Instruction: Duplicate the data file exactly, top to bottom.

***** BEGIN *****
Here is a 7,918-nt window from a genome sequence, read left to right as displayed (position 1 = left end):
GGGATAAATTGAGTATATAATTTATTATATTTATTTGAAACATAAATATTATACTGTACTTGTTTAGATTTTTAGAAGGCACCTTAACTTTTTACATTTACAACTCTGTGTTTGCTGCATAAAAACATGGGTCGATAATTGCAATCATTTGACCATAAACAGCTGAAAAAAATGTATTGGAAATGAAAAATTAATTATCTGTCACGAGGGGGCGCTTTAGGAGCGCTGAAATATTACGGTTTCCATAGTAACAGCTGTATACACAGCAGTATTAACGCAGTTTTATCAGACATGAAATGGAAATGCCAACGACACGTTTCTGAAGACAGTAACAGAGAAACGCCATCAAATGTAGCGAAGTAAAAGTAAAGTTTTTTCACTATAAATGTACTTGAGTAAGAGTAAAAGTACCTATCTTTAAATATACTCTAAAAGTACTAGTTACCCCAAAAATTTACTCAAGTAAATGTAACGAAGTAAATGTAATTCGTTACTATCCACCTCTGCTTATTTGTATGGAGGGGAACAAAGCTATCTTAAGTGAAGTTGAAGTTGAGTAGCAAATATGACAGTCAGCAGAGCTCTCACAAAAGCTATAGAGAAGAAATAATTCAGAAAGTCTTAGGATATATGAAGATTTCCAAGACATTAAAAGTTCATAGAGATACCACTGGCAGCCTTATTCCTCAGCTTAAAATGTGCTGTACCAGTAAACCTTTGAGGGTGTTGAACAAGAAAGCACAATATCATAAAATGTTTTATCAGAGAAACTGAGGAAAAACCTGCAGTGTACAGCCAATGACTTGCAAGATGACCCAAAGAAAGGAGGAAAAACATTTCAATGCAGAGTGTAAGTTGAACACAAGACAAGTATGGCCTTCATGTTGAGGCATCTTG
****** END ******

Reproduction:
Here is a 7,918-nt window from a genome sequence, read left to right as displayed (position 1 = left end):
GGGATAAATTGAGTATATAATTTATTATATTTATTTGAAACATAAATATTATACTGTACTTGTTTAGATTTTTAGAAGGCACCTTAACTTTTTACATTTACAACTCTGTGTTTGCTGCATAAAAACATGGGTCGATAATTGCAATCATTTGACCATAAACAGCTGAAAAAAATGTATTGGAAATGAAAAATTAATTATCTGTCACGAGGGGGCGCTTTAGGAGCGCTGAAATATTACGGTTTCCATAGTAACAGCTGTATACACAGCAGTATTAACGCAGTTTTATCAGACATGAAATGGAAATGCCAACGACACGTTTCTGAAGACAGTAACAGAGAAACGCCATCAAATGTAGCGAAGTAAAAGTAAAGTTTTTTCACTATAAATGTACTTGAGTAAGAGTAAAAGTACCTATCTTTAAATATACTCTAAAAGTACTAGTTACCCCAAAAATTTACTCAAGTAAATGTAACGAAGTAAATGTAATTCGTTACTATCCACCTCTGCTTATTTGTATGGAGGGGAACAAAGCTATCTTAAGTGAAGTTGAAGTTGAGTAGCAAATATGACAGTCAGCAGAGCTCTCACAAAAGCTATAGAGAAGAAATAATTCAGAAAGTCTTAGGATATATGAAGATTTCCAAGACATTAAAAGTTCATAGAGATACCACTGGCAGCCTTATTCCTCAGCTTAAAATGTGCTGTACCAGTAAACCTTTGAGGGTGTTGAACAAGAAAGCACAATATCATAAAATGTTTTATCAGAGAAACTGAGGAAAAACCTGCAGTGTACAGCCAATGACTTGCAAGATGACCCAAAGAAAGGAGGAAAAACATTTCAATGCAGAGTGTAAGTTGAACACAAGACAAGTATGGCCTTCATGTTGAGGCATCTTG